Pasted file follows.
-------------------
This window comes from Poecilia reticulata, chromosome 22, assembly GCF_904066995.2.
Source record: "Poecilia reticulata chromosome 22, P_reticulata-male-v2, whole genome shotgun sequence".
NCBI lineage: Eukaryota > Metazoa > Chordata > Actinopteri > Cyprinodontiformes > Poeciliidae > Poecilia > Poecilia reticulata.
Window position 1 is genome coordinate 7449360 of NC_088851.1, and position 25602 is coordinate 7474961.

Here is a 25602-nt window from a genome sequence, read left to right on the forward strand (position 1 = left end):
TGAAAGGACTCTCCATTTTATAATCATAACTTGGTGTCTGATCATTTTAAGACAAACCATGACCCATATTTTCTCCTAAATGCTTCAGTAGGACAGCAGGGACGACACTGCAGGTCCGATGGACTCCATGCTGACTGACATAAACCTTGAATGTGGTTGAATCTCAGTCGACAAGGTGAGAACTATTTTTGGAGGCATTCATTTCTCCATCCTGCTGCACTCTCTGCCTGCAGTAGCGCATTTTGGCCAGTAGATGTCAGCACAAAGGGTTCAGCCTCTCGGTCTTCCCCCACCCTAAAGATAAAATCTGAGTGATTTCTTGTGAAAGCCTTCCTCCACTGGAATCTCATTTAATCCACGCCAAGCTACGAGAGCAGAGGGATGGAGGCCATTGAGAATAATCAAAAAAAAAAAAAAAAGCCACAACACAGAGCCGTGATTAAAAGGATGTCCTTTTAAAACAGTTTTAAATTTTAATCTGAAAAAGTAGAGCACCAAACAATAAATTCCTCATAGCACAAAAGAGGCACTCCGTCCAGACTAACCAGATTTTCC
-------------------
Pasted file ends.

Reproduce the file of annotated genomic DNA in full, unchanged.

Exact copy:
This window comes from Poecilia reticulata, chromosome 22, assembly GCF_904066995.2.
Source record: "Poecilia reticulata chromosome 22, P_reticulata-male-v2, whole genome shotgun sequence".
NCBI lineage: Eukaryota > Metazoa > Chordata > Actinopteri > Cyprinodontiformes > Poeciliidae > Poecilia > Poecilia reticulata.
Window position 1 is genome coordinate 7449360 of NC_088851.1, and position 25602 is coordinate 7474961.

Here is a 25602-nt window from a genome sequence, read left to right on the forward strand (position 1 = left end):
TGAAAGGACTCTCCATTTTATAATCATAACTTGGTGTCTGATCATTTTAAGACAAACCATGACCCATATTTTCTCCTAAATGCTTCAGTAGGACAGCAGGGACGACACTGCAGGTCCGATGGACTCCATGCTGACTGACATAAACCTTGAATGTGGTTGAATCTCAGTCGACAAGGTGAGAACTATTTTTGGAGGCATTCATTTCTCCATCCTGCTGCACTCTCTGCCTGCAGTAGCGCATTTTGGCCAGTAGATGTCAGCACAAAGGGTTCAGCCTCTCGGTCTTCCCCCACCCTAAAGATAAAATCTGAGTGATTTCTTGTGAAAGCCTTCCTCCACTGGAATCTCATTTAATCCACGCCAAGCTACGAGAGCAGAGGGATGGAGGCCATTGAGAATAATCAAAAAAAAAAAAAAAAGCCACAACACAGAGCCGTGATTAAAAGGATGTCCTTTTAAAACAGTTTTAAATTTTAATCTGAAAAAGTAGAGCACCAAACAATAAATTCCTCATAGCACAAAAGAGGCACTCCGTCCAGACTAACCAGATTTTCC